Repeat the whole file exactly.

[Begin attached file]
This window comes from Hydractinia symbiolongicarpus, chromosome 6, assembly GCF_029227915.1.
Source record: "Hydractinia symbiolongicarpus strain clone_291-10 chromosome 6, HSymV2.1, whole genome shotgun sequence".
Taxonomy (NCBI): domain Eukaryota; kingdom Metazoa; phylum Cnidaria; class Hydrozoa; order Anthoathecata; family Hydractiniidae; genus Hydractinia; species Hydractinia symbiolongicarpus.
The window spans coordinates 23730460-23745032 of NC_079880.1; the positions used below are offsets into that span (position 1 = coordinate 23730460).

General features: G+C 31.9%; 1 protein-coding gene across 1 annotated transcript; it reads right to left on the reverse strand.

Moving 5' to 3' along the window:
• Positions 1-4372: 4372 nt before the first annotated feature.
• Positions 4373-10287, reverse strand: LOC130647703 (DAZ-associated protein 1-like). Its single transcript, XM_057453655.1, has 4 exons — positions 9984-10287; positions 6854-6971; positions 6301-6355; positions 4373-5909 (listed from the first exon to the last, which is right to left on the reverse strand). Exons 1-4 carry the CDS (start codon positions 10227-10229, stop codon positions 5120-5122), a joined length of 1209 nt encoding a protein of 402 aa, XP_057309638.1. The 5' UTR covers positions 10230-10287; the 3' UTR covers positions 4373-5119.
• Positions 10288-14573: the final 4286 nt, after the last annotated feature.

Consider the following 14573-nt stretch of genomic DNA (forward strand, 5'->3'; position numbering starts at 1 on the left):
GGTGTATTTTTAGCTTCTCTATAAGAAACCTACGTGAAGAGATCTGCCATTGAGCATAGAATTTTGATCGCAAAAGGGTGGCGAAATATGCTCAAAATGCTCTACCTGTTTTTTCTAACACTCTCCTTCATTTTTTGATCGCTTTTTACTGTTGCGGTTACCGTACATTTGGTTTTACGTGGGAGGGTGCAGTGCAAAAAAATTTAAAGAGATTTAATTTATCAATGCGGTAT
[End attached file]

This window comes from Hydractinia symbiolongicarpus, chromosome 6, assembly GCF_029227915.1.
Source record: "Hydractinia symbiolongicarpus strain clone_291-10 chromosome 6, HSymV2.1, whole genome shotgun sequence".
Taxonomy (NCBI): domain Eukaryota; kingdom Metazoa; phylum Cnidaria; class Hydrozoa; order Anthoathecata; family Hydractiniidae; genus Hydractinia; species Hydractinia symbiolongicarpus.
The window spans coordinates 23730460-23745032 of NC_079880.1; the positions used below are offsets into that span (position 1 = coordinate 23730460).

General features: G+C 31.9%; 1 protein-coding gene across 1 annotated transcript; it reads right to left on the reverse strand.

Moving 5' to 3' along the window:
• Positions 1-4372: 4372 nt before the first annotated feature.
• Positions 4373-10287, reverse strand: LOC130647703 (DAZ-associated protein 1-like). Its single transcript, XM_057453655.1, has 4 exons — positions 9984-10287; positions 6854-6971; positions 6301-6355; positions 4373-5909 (listed from the first exon to the last, which is right to left on the reverse strand). Exons 1-4 carry the CDS (start codon positions 10227-10229, stop codon positions 5120-5122), a joined length of 1209 nt encoding a protein of 402 aa, XP_057309638.1. The 5' UTR covers positions 10230-10287; the 3' UTR covers positions 4373-5119.
• Positions 10288-14573: the final 4286 nt, after the last annotated feature.

Consider the following 14573-nt stretch of genomic DNA (forward strand, 5'->3'; position numbering starts at 1 on the left):
GGTGTATTTTTAGCTTCTCTATAAGAAACCTACGTGAAGAGATCTGCCATTGAGCATAGAATTTTGATCGCAAAAGGGTGGCGAAATATGCTCAAAATGCTCTACCTGTTTTTTCTAACACTCTCCTTCATTTTTTGATCGCTTTTTACTGTTGCGGTTACCGTACATTTGGTTTTACGTGGGAGGGTGCAGTGCAAAAAAATTTAAAGAGATTTAATTTATCAATGCGGTAT